The Last of Maui’s Dolphins, illustrated by Bruce Potter, (New Holland Publishers NZ, 2014)
New Zealand Sports Hall of Fame, illustrated by Marco Ivancic, (New Holland Publishers, 2014)
Operation Nest Egg Chick, illustrated by Bruce Potter (e-book - Pixel Book, 2013; Long White Cloud Books, 2014)
Short Stories published
Two stories published in ‘Claws and Jaws’ Anthology (Random House, 2006)
School Journal Part 3 #2, 2009; Part 3 #1, 2010; Level 4, March 2012
Connected Journal Level 4, 2013
Wild Things, Issue 123 Winter 2014
Educational books published
'The Ancient City of Ur' published by Learning Media (2012) America 'The Inventive Lewis Latimer' published by Learning Media (2012) America 'Changing Landscapes' published by Learning Media (2012) America 'A Microscopic World' published by Learning Media (2012) America 'The Power of a Team' published by Learning Media (2012) America 'Save this Space' published by Learning Media (2012) America 'Local Leaders: Pass It On' published by Learning Media (2010) America 'Digging Up a Story: Water Across the Land' published by Learning Media (2010) America 'The Shape of the Land: Saving the Salmon' published by Learning Media (2010) America 'Growing Up: Savannah' published by Learning Media (2010) America 'Science at Play: Try this at Home' published by Learning Media (2010) America 'Inventions: Inventions Take Time' published by Learning Media (2010) America 'Inventions: Science Meets Fiction' published by Learning Media (2010) America 'What a Mess' published by South Pacific Press (2010) Under Your Feet' published by Creative Teaching Press (2008) America Amazing Water' published by Creative Teaching Press (2008) America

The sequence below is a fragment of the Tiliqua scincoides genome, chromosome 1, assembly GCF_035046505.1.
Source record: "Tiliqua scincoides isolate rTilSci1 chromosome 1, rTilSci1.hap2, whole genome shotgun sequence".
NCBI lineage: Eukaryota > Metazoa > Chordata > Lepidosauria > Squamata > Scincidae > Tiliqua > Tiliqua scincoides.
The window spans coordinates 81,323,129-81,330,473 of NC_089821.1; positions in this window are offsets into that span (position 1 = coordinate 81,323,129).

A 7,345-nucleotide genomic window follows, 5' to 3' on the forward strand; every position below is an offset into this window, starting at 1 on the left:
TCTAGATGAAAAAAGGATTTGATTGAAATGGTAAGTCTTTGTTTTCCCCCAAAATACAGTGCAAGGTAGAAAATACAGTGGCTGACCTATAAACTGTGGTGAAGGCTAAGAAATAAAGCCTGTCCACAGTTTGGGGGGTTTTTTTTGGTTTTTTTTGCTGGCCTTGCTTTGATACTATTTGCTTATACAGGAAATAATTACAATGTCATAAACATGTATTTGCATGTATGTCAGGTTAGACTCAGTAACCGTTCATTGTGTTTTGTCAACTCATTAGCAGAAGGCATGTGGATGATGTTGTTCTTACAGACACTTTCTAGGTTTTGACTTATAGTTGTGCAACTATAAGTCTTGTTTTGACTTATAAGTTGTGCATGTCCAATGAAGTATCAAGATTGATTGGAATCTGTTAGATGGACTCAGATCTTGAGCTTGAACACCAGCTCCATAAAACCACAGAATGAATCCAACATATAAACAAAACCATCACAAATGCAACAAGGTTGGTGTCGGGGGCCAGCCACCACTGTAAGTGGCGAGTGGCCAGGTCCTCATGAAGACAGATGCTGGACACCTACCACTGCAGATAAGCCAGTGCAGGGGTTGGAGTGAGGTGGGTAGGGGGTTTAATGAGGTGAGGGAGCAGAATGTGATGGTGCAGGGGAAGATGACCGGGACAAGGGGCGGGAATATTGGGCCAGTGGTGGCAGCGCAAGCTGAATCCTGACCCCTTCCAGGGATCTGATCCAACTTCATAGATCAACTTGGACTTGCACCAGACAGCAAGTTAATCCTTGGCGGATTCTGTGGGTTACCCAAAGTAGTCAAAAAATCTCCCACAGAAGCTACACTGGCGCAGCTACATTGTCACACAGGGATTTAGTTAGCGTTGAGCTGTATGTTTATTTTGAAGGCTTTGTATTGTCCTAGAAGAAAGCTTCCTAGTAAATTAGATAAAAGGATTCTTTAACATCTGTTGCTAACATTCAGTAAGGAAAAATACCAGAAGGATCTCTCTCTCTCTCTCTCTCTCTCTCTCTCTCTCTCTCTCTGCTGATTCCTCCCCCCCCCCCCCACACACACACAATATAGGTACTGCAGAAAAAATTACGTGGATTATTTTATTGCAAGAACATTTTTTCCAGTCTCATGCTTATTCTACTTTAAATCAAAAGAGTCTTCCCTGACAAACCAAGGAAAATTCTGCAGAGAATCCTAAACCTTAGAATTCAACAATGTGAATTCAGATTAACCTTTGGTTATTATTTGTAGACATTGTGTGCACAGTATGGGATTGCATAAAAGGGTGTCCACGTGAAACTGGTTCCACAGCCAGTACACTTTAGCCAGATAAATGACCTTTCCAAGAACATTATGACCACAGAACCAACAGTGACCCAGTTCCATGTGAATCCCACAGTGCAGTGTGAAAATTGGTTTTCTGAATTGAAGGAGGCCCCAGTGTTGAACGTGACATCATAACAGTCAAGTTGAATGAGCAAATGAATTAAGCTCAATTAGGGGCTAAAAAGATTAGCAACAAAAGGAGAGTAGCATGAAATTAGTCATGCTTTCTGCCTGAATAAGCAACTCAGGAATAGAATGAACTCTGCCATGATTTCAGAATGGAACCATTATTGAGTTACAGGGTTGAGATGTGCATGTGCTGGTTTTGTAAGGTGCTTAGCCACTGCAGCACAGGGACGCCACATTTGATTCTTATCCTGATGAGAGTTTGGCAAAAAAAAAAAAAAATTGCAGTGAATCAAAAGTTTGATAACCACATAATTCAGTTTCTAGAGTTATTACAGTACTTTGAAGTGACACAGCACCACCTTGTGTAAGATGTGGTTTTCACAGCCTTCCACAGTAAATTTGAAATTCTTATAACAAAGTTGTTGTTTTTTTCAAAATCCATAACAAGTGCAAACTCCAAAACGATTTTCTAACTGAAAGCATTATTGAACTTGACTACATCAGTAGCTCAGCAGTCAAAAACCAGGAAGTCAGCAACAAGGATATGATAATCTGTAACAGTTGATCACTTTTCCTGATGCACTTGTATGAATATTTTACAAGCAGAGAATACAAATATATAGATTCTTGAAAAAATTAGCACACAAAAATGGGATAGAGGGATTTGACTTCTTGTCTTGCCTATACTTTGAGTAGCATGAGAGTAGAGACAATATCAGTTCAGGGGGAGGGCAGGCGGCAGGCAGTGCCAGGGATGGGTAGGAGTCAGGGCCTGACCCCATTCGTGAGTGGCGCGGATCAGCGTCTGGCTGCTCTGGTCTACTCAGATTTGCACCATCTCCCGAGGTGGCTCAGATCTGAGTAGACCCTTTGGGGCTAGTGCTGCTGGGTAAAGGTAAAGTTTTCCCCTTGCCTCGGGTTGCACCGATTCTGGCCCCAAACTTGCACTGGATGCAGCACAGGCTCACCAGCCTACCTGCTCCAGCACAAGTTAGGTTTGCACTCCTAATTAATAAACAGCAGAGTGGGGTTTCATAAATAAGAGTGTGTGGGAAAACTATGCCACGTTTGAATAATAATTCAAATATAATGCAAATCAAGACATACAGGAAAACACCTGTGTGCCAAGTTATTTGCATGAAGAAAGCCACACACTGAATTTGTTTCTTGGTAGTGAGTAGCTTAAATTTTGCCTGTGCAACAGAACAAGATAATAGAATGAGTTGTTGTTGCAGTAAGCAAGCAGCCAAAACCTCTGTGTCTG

‘Volcano Eruptions’ published by Creative Teaching Press (2008) America 'Making Pancakes' published by Red Rockets (2007) worldwide 'Clever Camouflage' published by Red Rockets (2006) worldwide
Ella West lives near Dunedin and writes novels for teenagers and plays for adults. Her first book, Thieves(Longacre Press, 2006), is a thriller that revolves around Nicky, a girl who is taken by a sinister group called The Project. Thieves was a finalist in the 2007 New Zealand Post Book Awards for Children and Young Adults and was listed as a 2007 Storylines Notable Young Adult Fiction Book. Reviewing Thieves for Magpies, Trevor Agnew called it ‘the best teenage science fiction novel I have read this century', while in the Otago Daily Times, award-winning young adult writer Tania Roxborough declared it an ‘action-packed adventure' which she ‘couldn't put down'.
West was awarded the Louis Johnson New Writers’ Bursary in 2006 and in 2010 she was the University of Otago College of Education Creative New Zealand Children’s Writer in Residence.
Anywhere but Here (2008) is the sequel to Thieves. The novel was a finalist in the SFFANZ (Science Fiction and Fantasy Association of New Zealand) Sir Julius Vogel Awards 2009. The third book in the series, Real Life (2009), was intended to be the final book in the trilogy, however, following requests from readers, West is writing a fourth book called Finder Seeker. She is putting up a chapter each month on her blog (www.ellawest.wordpress.com)
In 2014 Night Vision was published by Allen and Unwin. The book is about a girl who lives on a Canterbury sheep farm who witnesses a murder.
Ella West’s Tips for Teaching Creative Writing:
1. Write what you are passionate about, not what you think the market wants – it means you are more likely to finish the story. And if we all knew what the market wanted then we’d all be rich.
2. Obey the rules. Readers get very upset when you kill off main characters or finish with a “no hope” ending. Remember you are writing a story, not real life. The two are very different.
3. Story has a structure – usually in three acts (beginning, middle, end). Don’t try to reinvent the wheel and find your own story structure.
4. Read lots, buy lots of books and support your industry – if you don’t you shouldn’t expect anyone else to.
5. Don’t ever forget the advice of the King to the White Rabbit in Alice’s Adventures in Wonderland when writing:Begin at the beginning and go on till you come to the end: then stop. It works every time.